Tiger Okoshi – Trumpet Interview
Welcome to the show notes for Episode #62 of The Other Side of the Bell – A Trumpet Podcast. This episode features trumpeter Tiger Okoshi.
Listen to or download the episode below:
About Tiger Okoshi
Toru “Tiger” Okoshi was born in the Year of the Tiger on March 21 1950, just outside of Osaka (Ashiya city, Hyogo) As a child he was, in fact, devoted to painting as he loves today. At 13, he had an enlightening experience to see Louis Armstrong Perform live in Osaka, Japan, only 6 months after he begun to play the trumpet. ”He was painting the air with his trumpet” recalls Okoshi. Today, Okoshi often describes the relationship with his horn: “When I play, I want to paint the air with my colorful tone. Choices between long or short strokes, quick or slow, high in the canvas or low, brighter color or darker, with a fat brush or a pen. Paint the air one note at a time.”
In 1972, after graduating from Kwansei Gakuin University with a bachelor of commerce, he married Akemi Usui. They flew to the US to honeymoon, speaking no English. “We took a Greyhound bus across country from Los Angeles, but when we arrived in Boston, somehow we knew that we couldn’t go back.” They decided to sell their return tickets and paid the tuition at Berklee College of Music. Tiger graduated in 1975 receiving the highest honor of summa cum laude. During his 3 years at Berklee, Tiger performed at Carnegie Hall in New York in 1974 with British composer Mike Gibbs sharing the concert with legendary Bill Evans trio. After graduation, he went on the tour with Buddy Rich orchestra.
In 1976, he formed “Tiger’s Baku” the popular Boston fusion group that received many awards: Boston Magazine’s Best Jazz Band (1988), Boston Music Awards’ Best Jazz Band and the Best Horn Player (1988, 1989 and 1990), and Boston Phoenix/WFNX Best Music Poll in 1992. Grammy Award winner guitarist Bill Frisell was an original member in Tiger’s Baku. Baku is a mythical creature that eats people’s nightmares.
In 1977, Tiger received Outstanding Composer & Arranger awards from the Collegiate Jazz Festival at University of Nortre Dame, IN. This award helped him acquire his US Permanent Residence status. Word of his abilities spread in no time. He joined in Gary Burton quartet in ’78 and recorded “Times Square” (ECM, featuring Roy Haynes and Steve Swallow) and toured the world. Keeping Boston as his base, Tiger has been a Berklee faculty member since 1997.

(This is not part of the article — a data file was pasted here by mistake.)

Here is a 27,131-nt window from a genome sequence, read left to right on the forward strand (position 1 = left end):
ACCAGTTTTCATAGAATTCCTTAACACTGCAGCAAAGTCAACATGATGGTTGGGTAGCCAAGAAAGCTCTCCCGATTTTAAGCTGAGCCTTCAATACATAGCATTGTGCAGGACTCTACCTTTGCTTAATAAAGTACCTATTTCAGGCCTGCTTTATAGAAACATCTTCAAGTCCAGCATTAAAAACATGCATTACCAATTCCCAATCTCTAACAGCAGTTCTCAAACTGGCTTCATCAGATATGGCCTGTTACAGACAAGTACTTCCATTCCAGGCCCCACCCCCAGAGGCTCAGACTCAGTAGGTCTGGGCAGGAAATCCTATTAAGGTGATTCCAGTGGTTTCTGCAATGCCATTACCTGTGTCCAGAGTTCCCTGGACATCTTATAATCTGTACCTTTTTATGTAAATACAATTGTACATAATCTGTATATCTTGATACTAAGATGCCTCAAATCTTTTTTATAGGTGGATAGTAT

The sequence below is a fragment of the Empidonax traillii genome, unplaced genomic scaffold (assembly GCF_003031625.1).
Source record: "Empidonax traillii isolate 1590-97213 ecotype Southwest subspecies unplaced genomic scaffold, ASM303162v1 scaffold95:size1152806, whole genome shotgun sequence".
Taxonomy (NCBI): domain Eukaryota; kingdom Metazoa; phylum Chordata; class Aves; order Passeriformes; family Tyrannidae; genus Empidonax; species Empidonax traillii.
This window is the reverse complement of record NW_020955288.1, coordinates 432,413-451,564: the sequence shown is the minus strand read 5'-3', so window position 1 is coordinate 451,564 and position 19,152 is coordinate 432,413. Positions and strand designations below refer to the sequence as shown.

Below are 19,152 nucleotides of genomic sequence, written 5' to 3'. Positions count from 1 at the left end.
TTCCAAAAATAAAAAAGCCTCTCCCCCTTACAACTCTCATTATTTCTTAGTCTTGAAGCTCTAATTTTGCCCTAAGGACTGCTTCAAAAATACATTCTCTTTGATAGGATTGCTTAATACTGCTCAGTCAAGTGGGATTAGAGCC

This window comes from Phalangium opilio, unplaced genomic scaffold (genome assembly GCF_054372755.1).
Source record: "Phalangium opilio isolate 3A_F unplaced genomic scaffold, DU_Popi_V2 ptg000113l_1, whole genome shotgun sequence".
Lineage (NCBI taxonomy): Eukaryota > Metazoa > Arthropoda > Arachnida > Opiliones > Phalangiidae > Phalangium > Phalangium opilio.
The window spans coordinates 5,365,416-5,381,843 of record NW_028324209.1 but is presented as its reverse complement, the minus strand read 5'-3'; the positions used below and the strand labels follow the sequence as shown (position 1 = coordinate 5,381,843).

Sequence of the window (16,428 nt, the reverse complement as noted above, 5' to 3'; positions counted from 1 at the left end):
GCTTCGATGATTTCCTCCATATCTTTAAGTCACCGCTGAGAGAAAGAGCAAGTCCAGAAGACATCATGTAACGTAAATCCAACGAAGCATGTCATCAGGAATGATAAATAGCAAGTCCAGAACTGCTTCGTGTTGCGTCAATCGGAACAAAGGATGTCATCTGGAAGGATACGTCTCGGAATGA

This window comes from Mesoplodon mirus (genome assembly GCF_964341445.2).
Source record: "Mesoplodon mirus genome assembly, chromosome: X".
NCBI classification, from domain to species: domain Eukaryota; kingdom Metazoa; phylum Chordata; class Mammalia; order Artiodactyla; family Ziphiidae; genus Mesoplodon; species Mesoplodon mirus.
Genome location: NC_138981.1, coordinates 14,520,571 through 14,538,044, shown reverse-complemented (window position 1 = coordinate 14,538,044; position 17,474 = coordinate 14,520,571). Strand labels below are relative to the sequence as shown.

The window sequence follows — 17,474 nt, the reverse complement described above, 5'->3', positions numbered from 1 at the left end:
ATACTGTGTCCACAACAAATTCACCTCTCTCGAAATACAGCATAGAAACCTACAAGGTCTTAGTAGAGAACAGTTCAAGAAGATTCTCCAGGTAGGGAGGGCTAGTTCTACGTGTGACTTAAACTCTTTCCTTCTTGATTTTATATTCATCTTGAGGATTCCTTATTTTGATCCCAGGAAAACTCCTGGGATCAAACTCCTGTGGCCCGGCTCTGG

Performance has performed with Tony Bennett, Dave Grusin’s LA-NY Dream band (Grammy nominee, 1982), Pat Metheny, Gunther Schuller, Lyle Mays, Bob Mintzer, George Russell’s Living Time Orchestra, Dave Liebman, Mike Stern & Dave Weckle Band, Miloslav Vitous, Bela Fleck, Jerry Bergonzi, Dave Holland, Jack Dejonnet, Joe Lovano, Delfeayo Marsalis’s Octet with Branford Marsalis. Pop and R&B performances with Michel Franks, Teddy Pendergrass, Aimee Mann’s ‘Til Tuesday, The O’Jays, The Four Tops, The Stylistics, Little Anthony and The Imperials, Frankie Avalon and Bobby Lydel, legendary rock singer Brad Delp of “Boston”.
As producer and instructor, Tiger produced the Japanese female jazz singer Mizuho’s CD in 2008. Tiger has operated since 2006 the Hokkaido Groove Camp in Sapporo, Hokkaido, Japan to teach jazz to young musicians in Japan. He also operates Domaine Forget Jazz Camp in St. Irinee, Quebec, Canada.
Tiger, who loves sports, was invited to perform “The Star Spangled Banner” at the opening game of the 2007 season between Boston Red Sox and New York Yankees at Fenway Park, as well as the playoff games in 2007 and 2008. Tiger’s trumpet was surrounded by 20 trumpets, 10 trombones and 7 Japanese Taiko drummers playing his original arrangement. In 1997, Tiger recorded a CD entitled “Hustle Tigers” for Japanese major league baseball team Hanshin Tigers.